Even in a prestige film like “Black Book,” Paul Verhoeven finds room for his favorite subjects. The violence in “Black Book” is brutal and intense. When people are executed, the resulting gunshots wounds are massive, weeping, and bloody. Two especially vivid deaths involve a spurting jugular vein and splattering brain matter. The film often features extended sequences of crowds being gunned down. We see victims collapse in gory piles. There's a graphic torture scene too, a man being drown in a sink and kicked in the balls. Yet there's an extra sense of gravity to these deaths. When we're shown Nazis executing unsuspecting Jews, it's impossible not to feel the seriousness of these actions. Verhoeven's love of excessive violence ends up making the film's gruesome content more powerful, the impact of the deaths being fully felt by the viewer.

The director doesn't skimp on the sex and nudity either. Van Houten is frequently nude. A lengthy scene is devoted to her dying her pubic hair blonde. Later, a different woman distracts some soldiers by pouring wine over her naked chest. Verhoeven's return to the Netherlands also means a return of the male frontal nudity that was commonplace in his earliest films. Even the unseemly interest in bodily functions seen in “Turkish Delight” makes a come back, as feces and urine both play a role in two scenes. This isn't just exploitation for exploitation's sake. It adds a natural, earthy reality that was sometimes absent in Verhoeven's American movies.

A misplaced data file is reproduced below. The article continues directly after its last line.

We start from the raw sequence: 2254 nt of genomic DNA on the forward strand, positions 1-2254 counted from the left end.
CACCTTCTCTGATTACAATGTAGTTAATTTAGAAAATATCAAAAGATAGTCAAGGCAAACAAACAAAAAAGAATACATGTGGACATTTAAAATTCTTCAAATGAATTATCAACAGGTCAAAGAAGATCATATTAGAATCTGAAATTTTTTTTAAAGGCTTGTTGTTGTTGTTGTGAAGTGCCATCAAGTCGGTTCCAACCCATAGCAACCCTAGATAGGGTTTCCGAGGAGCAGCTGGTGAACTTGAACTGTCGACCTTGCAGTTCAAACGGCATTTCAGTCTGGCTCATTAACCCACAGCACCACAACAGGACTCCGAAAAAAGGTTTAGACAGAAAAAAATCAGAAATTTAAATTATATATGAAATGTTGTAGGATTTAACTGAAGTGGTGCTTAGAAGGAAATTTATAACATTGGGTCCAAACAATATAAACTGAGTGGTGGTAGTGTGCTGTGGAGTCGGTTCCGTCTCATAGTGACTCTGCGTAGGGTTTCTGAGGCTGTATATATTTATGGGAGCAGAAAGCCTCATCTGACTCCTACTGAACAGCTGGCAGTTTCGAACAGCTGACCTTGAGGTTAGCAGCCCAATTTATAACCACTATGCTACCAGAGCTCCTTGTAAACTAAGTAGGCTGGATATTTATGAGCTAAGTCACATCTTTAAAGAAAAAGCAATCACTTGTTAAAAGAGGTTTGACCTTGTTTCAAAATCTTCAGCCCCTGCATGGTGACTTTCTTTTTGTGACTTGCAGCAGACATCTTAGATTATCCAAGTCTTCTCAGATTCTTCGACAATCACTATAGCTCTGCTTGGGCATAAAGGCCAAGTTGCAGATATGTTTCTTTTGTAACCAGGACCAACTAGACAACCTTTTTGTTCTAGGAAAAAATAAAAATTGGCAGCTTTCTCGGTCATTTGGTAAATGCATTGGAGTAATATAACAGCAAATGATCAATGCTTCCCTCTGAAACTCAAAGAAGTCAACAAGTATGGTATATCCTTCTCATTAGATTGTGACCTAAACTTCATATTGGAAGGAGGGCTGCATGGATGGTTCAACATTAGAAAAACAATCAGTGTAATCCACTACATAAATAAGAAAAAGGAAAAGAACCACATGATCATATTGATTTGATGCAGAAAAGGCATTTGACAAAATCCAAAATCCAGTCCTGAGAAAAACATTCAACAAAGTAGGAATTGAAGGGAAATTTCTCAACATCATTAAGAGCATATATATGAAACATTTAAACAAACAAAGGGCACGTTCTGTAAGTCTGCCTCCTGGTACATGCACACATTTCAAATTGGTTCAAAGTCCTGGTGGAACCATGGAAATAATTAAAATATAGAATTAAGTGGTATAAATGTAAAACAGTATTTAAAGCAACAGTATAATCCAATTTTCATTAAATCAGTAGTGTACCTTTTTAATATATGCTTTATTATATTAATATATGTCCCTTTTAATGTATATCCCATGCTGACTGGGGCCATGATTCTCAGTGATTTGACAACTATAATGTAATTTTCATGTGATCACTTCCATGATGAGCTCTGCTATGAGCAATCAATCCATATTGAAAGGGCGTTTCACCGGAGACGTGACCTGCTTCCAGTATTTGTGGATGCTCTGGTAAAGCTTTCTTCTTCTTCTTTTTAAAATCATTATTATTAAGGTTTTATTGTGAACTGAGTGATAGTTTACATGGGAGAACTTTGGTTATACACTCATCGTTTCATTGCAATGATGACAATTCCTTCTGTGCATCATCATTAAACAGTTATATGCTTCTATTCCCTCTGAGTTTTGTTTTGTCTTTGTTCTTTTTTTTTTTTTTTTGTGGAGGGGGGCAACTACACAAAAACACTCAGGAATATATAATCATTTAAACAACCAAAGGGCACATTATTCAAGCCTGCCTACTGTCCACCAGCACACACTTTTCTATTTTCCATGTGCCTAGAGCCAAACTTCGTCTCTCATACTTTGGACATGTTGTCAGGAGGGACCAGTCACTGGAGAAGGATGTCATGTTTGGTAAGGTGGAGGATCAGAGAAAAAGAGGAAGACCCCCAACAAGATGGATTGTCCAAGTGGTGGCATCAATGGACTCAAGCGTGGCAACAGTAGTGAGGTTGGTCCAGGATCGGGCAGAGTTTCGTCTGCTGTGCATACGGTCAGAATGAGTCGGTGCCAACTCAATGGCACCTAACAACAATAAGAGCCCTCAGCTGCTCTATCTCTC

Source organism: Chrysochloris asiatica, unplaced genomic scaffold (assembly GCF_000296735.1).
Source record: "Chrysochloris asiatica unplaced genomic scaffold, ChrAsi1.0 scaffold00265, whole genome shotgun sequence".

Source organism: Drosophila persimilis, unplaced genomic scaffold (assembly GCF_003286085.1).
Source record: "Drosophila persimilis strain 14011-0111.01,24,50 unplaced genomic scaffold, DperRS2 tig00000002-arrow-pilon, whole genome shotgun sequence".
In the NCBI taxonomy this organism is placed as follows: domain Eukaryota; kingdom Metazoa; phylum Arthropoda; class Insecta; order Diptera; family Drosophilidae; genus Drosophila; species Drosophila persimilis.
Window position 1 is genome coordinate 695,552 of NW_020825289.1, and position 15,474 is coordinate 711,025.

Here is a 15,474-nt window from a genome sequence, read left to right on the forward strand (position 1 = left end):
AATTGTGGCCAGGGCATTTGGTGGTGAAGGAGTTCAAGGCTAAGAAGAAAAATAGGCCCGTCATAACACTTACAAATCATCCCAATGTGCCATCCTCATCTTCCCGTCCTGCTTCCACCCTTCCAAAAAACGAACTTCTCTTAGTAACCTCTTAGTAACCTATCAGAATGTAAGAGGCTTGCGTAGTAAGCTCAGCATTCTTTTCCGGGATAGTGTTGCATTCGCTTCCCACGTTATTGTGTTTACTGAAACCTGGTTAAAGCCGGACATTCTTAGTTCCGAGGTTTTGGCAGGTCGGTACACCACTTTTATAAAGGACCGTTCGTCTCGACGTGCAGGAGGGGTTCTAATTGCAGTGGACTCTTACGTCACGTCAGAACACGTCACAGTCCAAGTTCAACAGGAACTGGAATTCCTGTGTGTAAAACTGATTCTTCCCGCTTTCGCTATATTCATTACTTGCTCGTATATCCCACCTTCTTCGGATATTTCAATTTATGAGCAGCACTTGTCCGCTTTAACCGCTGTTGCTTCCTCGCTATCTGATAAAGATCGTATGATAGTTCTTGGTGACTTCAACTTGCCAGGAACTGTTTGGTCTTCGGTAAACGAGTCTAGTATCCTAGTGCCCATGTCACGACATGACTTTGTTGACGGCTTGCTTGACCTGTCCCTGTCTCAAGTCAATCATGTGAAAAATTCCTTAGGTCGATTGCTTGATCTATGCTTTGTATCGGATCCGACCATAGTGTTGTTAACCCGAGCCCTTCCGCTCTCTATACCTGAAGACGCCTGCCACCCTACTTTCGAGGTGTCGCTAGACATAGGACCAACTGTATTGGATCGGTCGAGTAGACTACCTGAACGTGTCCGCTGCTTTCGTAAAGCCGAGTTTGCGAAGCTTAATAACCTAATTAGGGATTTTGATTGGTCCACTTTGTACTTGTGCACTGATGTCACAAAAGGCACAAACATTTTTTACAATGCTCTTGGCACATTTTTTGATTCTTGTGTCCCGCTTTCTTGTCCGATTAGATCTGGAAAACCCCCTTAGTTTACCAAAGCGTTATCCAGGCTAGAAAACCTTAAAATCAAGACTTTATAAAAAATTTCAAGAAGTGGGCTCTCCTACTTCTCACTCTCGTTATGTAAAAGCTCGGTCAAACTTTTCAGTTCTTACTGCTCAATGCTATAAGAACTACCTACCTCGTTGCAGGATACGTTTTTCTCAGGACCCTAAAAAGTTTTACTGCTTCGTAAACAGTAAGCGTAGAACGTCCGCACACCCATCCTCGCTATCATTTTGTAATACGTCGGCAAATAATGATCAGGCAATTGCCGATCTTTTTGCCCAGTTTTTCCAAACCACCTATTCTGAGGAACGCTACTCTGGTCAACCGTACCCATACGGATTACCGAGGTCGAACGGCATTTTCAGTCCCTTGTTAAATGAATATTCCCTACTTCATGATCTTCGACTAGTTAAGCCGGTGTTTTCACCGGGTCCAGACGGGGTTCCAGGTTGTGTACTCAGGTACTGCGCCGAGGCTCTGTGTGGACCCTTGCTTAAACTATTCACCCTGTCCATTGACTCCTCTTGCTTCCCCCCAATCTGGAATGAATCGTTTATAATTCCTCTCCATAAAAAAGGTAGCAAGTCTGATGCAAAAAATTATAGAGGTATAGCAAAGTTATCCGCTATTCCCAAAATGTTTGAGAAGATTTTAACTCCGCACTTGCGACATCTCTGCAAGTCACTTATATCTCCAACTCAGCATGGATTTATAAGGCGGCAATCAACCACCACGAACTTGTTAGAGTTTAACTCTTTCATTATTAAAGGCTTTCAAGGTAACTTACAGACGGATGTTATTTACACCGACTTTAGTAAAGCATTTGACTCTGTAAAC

Van Houten's performance isn't the only impressive one. Sebastian Koch is surprisingly sensitive as Ludwig, gifting the part with a great deal of complexity. His eye seem to speak to the character's hidden depths. At the opposite end is Waldemar Kobus as Franken. A monstrous Nazi officer, Franken is characterized by a vulgar thirst for sex and power who is utterly ruthless with his enemies. Thom Hoffman appears as Hans, a member of the Resistance who isn't all he appears to be. Hoffman is very good at appearing benevolent one minute and devious the next. Lastly, Dolf De Vries has a notable part as Rachel's lawyer, a man who speaks matter-of-factly. De Vries previously had small roles in “Turkish Delight,” “Solider of Orange,” and “The 4th Man,”  making him something of a Verhoeven regular.